“The reverence of life is insegragably associated with the dignity of a human being who is basically divine, not servile.”

Albert Schweitzer, highlighting on Glory of Life, pronounced with conviction and humility, “the reverence of life offers me my fundamental principle on morality”.

The aforesaid expression may appear to be an individualistic expression of a great personality, but, when it is understood in the complete sense, it really denotes, in its conceptual essentiality, and connotes, in its macrocosm, the fundamental perception of a thinker about the respect that life commands. The reverence of life is insegragably associated with the dignity of a human being who is basically divine, not servile.

A human personality is endowed with potential infinity and it blossoms when dignity is sustained. The sustenance of such dignity has to be the superlative concern of every sensitive soul. The essence of dignity can never be treated as a momentary spark of light or, for that matter, ‘a brief candle’, or ‘a hollow bubble’. The spark of life gets more resplendent when man is treated with dignity sans humiliation, for every man is expected to lead an honourable life which is a splendid gift of “creative intelligence”.

When a dent is created in the reputation, humanism is paralysed. There are some megalomaniac officers who conceive the perverse notion that they are the `Law’ forgetting that law is the science of what is good and just and, in very nature of things, protective of a civilized society. Reverence for the nobility of a human being has to be the corner stone of a body polity that believes in orderly progress.

But, some, the incurable ones, become totally oblivious of the fact that living with dignity has been enshrined in our Constitutional philosophy and it has its ubiquitous presence, and the majesty and sacrosanctity dignity cannot be allowed to be crucified in the name of some kind of police action.

In D.K. Basu v. State of W.B.[1997], By the Supreme Court of India, it has been held thus: –

“10. “Torture” has not been defined in the Constitution or in other penal laws. “Torture” of a human being by another human being is essentially an instrument to impose the will of the “strong” over the “weak” by suffering. The word torture today has become synonymous with the darker side of human civilization.

“Torture is a wound in the soul so painful that sometimes you can almost touch it, but it is also so intangible that there is no way to heal it. Torture is anguish squeezing in your chest, cold as ice and heavy as a stone, paralyzing as sleep and dark as the abyss. Torture is despair and fear and rage and hate. It is a desire to kill and destroy including yourself.” – Adriana P. Bartow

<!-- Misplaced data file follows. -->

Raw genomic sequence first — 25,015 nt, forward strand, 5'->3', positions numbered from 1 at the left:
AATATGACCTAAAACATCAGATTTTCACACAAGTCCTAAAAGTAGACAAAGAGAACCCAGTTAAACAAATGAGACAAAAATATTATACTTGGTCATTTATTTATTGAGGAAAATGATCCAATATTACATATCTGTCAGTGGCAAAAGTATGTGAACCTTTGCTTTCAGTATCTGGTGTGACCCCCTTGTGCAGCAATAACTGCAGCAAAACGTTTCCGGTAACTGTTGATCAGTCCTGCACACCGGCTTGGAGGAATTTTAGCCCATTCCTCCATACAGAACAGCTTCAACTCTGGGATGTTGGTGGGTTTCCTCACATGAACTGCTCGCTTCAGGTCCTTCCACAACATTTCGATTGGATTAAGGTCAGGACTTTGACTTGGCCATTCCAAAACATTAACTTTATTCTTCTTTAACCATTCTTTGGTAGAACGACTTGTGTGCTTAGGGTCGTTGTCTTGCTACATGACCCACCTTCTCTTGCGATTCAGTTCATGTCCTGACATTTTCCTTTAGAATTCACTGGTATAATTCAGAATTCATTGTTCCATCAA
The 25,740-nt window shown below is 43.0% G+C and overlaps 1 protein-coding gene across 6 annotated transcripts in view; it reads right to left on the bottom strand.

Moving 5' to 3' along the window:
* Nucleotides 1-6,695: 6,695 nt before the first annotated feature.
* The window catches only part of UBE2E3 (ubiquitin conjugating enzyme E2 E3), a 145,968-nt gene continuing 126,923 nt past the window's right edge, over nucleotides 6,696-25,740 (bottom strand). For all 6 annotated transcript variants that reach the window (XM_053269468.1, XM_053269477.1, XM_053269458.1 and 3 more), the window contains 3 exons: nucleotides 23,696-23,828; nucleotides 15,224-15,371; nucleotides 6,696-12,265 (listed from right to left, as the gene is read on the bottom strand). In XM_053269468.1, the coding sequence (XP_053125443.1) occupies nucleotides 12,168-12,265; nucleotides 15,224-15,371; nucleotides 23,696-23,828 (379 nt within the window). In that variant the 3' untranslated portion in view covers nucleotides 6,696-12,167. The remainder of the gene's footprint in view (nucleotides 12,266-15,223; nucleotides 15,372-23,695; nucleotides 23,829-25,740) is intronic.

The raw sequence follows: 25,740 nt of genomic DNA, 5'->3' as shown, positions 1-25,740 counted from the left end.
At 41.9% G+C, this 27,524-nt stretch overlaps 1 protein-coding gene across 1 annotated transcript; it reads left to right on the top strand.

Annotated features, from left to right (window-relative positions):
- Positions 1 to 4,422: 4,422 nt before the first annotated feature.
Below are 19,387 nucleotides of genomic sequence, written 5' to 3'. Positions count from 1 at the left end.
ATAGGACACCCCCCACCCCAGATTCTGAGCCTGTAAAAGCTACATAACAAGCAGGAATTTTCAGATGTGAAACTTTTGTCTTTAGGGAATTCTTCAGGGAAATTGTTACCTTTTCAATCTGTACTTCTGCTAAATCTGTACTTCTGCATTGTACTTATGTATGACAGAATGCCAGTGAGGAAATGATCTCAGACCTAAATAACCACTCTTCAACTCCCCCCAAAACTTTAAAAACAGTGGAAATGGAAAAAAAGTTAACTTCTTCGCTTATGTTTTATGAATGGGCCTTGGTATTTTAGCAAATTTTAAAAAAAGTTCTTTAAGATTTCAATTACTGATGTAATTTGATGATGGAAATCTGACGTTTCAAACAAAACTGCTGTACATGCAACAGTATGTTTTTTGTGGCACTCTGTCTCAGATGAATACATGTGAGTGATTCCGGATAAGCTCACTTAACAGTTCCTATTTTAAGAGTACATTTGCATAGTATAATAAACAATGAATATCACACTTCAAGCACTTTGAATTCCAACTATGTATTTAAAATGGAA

No violation of any one of the human rights has been the subject of so many Conventions and Declarations as “torture” – all aiming at total banning of it in all forms, but in spite of the commitments made to eliminate torture, the fact remains that torture is more widespread now than ever before.

“Custodial torture” is a naked violation of human dignity and degradation which destroys, to a very large extent, the individual personality. It is a calculated assault on human dignity and whenever human dignity is wounded, civilization takes a step backward – flag of humanity must on each such occasion fly half- mast.

12. In all custodial crimes what is of real concern is not only infliction of body pain but the mental agony which a person undergoes within the four walls of police station or lock-up. Whether it is physical assault or rape in police custody, the extent of trauma, a person experiences is beyond the purview of law.

Any form of torture or cruel, inhuman or degrading treatment would fall within the ambit of Article 21 of the Constitution, whether it occurs during investigation, interrogation or otherwise. If the functionaries of the Government become law-breakers, it is bound to breed contempt for law and would encourage lawlessness and every man would have the tendency to become law unto himself thereby leading to anarchy.

No civilized nation can permit that to happen, for a citizen does not shed off his fundamental right to life, the moment a policeman arrests him. The right to life of a citizen cannot put in abeyance on his arrest. The precious right guaranteed by Article 21 of the Constitution of India cannot be denied to convicts, undertrials, detenus and other prisoners in custody, except according to the procedure established by law by placing such reasonable restrictions as are permitted by law.”


Mahmood Nayyar Azam v. State of Chattisgarh (2012)